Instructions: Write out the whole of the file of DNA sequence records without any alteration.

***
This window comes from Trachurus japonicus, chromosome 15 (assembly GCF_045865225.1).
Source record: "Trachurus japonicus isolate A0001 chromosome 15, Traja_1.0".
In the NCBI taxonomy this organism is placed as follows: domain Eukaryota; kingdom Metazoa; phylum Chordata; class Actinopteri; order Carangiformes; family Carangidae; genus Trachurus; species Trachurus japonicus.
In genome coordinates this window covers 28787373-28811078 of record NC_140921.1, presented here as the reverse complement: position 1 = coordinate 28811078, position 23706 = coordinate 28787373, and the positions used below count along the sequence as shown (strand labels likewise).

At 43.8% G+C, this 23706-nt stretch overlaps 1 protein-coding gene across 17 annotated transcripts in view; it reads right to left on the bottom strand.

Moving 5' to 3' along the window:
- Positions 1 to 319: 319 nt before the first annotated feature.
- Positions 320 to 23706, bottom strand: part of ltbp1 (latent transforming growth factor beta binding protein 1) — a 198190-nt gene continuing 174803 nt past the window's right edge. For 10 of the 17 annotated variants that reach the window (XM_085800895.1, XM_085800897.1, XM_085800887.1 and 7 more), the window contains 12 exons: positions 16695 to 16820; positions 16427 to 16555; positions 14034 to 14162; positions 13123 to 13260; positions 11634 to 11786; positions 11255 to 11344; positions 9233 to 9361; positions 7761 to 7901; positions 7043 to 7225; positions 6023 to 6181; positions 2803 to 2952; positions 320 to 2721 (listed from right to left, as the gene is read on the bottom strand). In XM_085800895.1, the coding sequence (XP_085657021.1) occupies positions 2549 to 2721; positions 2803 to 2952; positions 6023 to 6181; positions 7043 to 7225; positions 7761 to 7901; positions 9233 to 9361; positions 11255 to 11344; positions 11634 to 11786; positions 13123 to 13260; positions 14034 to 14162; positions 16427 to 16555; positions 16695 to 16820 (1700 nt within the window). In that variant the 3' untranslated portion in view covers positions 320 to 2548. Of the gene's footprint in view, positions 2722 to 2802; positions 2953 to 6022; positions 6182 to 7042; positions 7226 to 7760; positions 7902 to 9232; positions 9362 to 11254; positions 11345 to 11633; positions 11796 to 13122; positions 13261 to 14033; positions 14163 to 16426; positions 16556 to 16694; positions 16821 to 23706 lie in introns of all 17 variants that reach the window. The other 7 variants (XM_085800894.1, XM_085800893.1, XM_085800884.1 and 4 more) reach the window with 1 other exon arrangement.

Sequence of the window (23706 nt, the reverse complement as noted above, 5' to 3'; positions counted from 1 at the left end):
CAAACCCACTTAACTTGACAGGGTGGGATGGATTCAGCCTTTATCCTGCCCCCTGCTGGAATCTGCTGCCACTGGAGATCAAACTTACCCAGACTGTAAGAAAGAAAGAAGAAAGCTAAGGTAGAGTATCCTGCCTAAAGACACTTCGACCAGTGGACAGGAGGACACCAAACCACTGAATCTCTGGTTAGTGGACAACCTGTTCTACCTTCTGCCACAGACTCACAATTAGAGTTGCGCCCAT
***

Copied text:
This window comes from Trachurus japonicus, chromosome 15 (assembly GCF_045865225.1).
Source record: "Trachurus japonicus isolate A0001 chromosome 15, Traja_1.0".
In the NCBI taxonomy this organism is placed as follows: domain Eukaryota; kingdom Metazoa; phylum Chordata; class Actinopteri; order Carangiformes; family Carangidae; genus Trachurus; species Trachurus japonicus.
In genome coordinates this window covers 28787373-28811078 of record NC_140921.1, presented here as the reverse complement: position 1 = coordinate 28811078, position 23706 = coordinate 28787373, and the positions used below count along the sequence as shown (strand labels likewise).

At 43.8% G+C, this 23706-nt stretch overlaps 1 protein-coding gene across 17 annotated transcripts in view; it reads right to left on the bottom strand.

Moving 5' to 3' along the window:
- Positions 1 to 319: 319 nt before the first annotated feature.
- Positions 320 to 23706, bottom strand: part of ltbp1 (latent transforming growth factor beta binding protein 1) — a 198190-nt gene continuing 174803 nt past the window's right edge. For 10 of the 17 annotated variants that reach the window (XM_085800895.1, XM_085800897.1, XM_085800887.1 and 7 more), the window contains 12 exons: positions 16695 to 16820; positions 16427 to 16555; positions 14034 to 14162; positions 13123 to 13260; positions 11634 to 11786; positions 11255 to 11344; positions 9233 to 9361; positions 7761 to 7901; positions 7043 to 7225; positions 6023 to 6181; positions 2803 to 2952; positions 320 to 2721 (listed from right to left, as the gene is read on the bottom strand). In XM_085800895.1, the coding sequence (XP_085657021.1) occupies positions 2549 to 2721; positions 2803 to 2952; positions 6023 to 6181; positions 7043 to 7225; positions 7761 to 7901; positions 9233 to 9361; positions 11255 to 11344; positions 11634 to 11786; positions 13123 to 13260; positions 14034 to 14162; positions 16427 to 16555; positions 16695 to 16820 (1700 nt within the window). In that variant the 3' untranslated portion in view covers positions 320 to 2548. Of the gene's footprint in view, positions 2722 to 2802; positions 2953 to 6022; positions 6182 to 7042; positions 7226 to 7760; positions 7902 to 9232; positions 9362 to 11254; positions 11345 to 11633; positions 11796 to 13122; positions 13261 to 14033; positions 14163 to 16426; positions 16556 to 16694; positions 16821 to 23706 lie in introns of all 17 variants that reach the window. The other 7 variants (XM_085800894.1, XM_085800893.1, XM_085800884.1 and 4 more) reach the window with 1 other exon arrangement.

Sequence of the window (23706 nt, the reverse complement as noted above, 5' to 3'; positions counted from 1 at the left end):
CAAACCCACTTAACTTGACAGGGTGGGATGGATTCAGCCTTTATCCTGCCCCCTGCTGGAATCTGCTGCCACTGGAGATCAAACTTACCCAGACTGTAAGAAAGAAAGAAGAAAGCTAAGGTAGAGTATCCTGCCTAAAGACACTTCGACCAGTGGACAGGAGGACACCAAACCACTGAATCTCTGGTTAGTGGACAACCTGTTCTACCTTCTGCCACAGACTCACAATTAGAGTTGCGCCCAT